Pain in the soft tissue areas? Yah, that sucks. You probably need a channel or a cutout to help alleviate the pressure. If you feel mild discomfort when you’re riding, a channel will likely help that without giving up all forms of support.

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If you’re past the point of discomfort, a full cut-out is probably the way to go. This sometimes has a lot to do with how aggressive your position on the bike is, which may also answer the question between needing a full cutout or just a channel–more aggressive generally means more cutout.

To complicate the issue, some riders find that pushing their saddle very slightly off-center to the right or left helps to alleviate mid-saddle pain by helping to better support soft tissue.


Rear Saddle Pain

Selle Italia Flite Saddle with a notch and a channel

If you’ve got the right shorts, remembered to stand up on your bike every few miles, and have put in plenty of rides, rear saddle pain might be caused by a few things. First off, you’ll want to make sure that the width of the seat is right for you by measuring your “sit-bones.”

These are those bony bumps that make the deepest depression in your sofa cushions, and, strangely, that’s how they’re often measured. Not on your couch, but on an industry recognized “butt-o-meter” that you sit on and it offers you your size in millimeters.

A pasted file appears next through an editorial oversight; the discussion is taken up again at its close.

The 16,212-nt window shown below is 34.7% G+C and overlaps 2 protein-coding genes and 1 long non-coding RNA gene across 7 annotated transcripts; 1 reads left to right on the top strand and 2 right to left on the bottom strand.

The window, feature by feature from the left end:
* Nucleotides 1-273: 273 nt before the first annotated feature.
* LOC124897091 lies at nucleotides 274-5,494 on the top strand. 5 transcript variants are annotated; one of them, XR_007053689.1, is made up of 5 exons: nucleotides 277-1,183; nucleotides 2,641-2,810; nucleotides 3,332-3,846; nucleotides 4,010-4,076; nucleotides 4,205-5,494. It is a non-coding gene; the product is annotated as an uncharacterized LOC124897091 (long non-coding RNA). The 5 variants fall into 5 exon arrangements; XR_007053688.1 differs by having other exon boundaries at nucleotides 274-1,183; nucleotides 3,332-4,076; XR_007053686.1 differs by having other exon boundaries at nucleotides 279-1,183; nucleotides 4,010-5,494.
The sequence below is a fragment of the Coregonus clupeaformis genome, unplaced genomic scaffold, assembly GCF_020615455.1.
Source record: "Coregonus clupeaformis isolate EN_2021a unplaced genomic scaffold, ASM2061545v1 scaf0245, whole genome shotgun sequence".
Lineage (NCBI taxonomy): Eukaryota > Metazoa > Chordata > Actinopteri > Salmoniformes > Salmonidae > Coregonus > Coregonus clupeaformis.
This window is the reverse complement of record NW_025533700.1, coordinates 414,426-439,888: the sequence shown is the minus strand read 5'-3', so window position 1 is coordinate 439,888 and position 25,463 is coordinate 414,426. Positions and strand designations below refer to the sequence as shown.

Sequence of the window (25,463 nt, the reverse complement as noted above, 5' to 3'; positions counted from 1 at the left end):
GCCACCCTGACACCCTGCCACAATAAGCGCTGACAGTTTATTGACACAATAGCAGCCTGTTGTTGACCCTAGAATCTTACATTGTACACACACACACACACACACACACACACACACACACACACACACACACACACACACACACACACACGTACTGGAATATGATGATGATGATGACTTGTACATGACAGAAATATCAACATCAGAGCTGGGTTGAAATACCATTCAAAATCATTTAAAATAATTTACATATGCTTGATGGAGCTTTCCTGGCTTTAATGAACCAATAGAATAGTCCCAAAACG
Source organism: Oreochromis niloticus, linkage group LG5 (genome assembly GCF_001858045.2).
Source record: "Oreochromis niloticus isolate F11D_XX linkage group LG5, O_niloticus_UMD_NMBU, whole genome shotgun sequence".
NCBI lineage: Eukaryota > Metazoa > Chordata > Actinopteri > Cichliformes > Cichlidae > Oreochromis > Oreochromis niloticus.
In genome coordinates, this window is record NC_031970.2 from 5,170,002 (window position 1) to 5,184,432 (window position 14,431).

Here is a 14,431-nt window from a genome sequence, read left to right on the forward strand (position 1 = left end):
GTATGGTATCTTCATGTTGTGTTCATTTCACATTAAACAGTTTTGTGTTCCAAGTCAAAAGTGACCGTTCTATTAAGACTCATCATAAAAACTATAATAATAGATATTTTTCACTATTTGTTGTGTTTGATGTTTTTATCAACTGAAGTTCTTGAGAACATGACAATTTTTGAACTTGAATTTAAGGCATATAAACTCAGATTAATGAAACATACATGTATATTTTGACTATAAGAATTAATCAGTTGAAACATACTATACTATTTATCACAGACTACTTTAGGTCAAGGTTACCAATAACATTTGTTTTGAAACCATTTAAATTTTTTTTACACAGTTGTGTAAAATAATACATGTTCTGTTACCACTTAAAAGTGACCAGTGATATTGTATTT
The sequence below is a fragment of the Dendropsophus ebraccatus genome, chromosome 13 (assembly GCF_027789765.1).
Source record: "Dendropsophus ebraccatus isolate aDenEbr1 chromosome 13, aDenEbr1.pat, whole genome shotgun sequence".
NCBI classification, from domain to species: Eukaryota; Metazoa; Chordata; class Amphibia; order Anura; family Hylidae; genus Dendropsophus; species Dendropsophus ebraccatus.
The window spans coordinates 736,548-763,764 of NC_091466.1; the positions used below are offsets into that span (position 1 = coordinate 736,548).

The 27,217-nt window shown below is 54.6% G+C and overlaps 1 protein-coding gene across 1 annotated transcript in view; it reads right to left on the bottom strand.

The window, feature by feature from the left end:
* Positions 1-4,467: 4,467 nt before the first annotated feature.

You can actually do this yourself. I give credit to one of my riding buddies, Steve, for this idea, and it’s seriously brilliant.

Basically, you sit on a piece of thick, corrugated cardboard. Put your feet up on an ottoman or something to give yourself a good imprint. Next, get up and grab a piece of chalk and rub it across the place where you sat. You’ll just need to measure the distance between the two impressions evident in the chalk and add about 30 mm to that number. Boom, you’ve got your sit bone distance. Use this to choose a saddle width.

Choosing the right width should also help with irritation at the thighs–add a feature like flex-wings to allow for more freedom of movement. Finally, you might also look for a channel that runs all the way through the back of the saddle, or one with a notched cutout.



OK, you’ve eliminated shapes and features that are lame. You’ve got your list of what will likely work. So what next? Buy a pretty one on sale? Maybe. But first, I definitely recommend checking with your LBS to see if they have a test saddle program.

Often, for a small deposit, they’ll let you try out a bike seat for a week or two. If you don’t like that one, swap it to test another one until you find your favorite. It’s like a checklist for how awesome you are at knowing yourself.

Barring that, I’ve got a few recommendations for you.


I’ve tried a heck of a lot of bike seats, and I’ve got three that totally crush the competition in terms of broad appeal. They are the Brooks Cambium C13, Serfas Variant, and the Meld 3D Custom. Click on those links for full reviews and pricing/buying info.

All right. That’s it. Now here’s hoping for happy riding.

About Bek 301 Articles
SLO Cyclist's former chief editor and recovering road snob, Bek made sure everything ran smoothly around here. She was also the one who reminded us not to take ourselves too seriously--unless it involves black socks. Black socks are always serious.